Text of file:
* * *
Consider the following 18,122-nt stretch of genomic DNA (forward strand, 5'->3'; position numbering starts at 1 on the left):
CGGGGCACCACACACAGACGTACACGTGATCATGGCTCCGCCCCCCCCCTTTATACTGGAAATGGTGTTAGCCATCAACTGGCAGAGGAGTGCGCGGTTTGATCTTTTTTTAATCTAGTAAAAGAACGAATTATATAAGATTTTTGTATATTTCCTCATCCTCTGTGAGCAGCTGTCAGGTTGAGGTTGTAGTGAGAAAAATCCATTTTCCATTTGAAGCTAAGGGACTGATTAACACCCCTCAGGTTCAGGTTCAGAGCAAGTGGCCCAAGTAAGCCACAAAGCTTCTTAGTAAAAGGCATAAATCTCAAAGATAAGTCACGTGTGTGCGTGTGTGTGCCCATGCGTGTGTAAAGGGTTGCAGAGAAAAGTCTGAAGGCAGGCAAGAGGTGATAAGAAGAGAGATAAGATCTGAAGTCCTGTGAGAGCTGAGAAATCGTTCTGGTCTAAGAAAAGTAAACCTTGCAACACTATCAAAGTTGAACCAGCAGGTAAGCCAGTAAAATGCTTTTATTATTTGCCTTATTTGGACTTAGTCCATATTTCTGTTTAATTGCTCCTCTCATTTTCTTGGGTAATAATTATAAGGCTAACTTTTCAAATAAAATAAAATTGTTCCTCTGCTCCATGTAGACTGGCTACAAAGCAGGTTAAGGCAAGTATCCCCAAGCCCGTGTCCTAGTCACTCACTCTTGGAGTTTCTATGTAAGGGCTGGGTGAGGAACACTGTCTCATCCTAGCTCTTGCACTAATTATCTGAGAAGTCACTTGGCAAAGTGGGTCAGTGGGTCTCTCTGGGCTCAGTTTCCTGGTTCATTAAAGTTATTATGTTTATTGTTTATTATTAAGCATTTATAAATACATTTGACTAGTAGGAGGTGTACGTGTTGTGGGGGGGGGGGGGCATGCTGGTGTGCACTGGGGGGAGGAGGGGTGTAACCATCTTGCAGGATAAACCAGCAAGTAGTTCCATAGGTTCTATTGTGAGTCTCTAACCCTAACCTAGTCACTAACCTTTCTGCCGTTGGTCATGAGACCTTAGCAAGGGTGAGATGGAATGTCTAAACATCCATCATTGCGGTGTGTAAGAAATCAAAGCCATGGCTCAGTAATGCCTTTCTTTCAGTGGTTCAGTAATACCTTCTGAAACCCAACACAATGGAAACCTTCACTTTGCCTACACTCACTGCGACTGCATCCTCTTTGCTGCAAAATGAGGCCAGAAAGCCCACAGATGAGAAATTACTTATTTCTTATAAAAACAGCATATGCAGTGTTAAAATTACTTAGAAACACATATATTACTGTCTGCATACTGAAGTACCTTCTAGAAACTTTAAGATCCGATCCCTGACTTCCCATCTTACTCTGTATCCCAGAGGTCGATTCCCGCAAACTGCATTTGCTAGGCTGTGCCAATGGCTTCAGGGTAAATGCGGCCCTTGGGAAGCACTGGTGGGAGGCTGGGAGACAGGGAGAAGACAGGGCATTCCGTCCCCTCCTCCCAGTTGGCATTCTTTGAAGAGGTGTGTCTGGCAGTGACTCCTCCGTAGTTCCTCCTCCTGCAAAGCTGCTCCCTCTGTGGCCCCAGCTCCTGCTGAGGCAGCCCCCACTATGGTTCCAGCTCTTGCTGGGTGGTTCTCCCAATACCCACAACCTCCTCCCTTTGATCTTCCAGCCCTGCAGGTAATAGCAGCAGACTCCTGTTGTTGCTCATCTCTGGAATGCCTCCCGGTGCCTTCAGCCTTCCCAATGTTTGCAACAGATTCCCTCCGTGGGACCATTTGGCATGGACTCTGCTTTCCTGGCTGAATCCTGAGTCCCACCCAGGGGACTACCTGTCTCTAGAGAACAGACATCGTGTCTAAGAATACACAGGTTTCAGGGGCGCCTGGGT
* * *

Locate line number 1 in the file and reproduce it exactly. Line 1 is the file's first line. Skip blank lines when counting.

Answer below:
Consider the following 18,122-nt stretch of genomic DNA (forward strand, 5'->3'; position numbering starts at 1 on the left):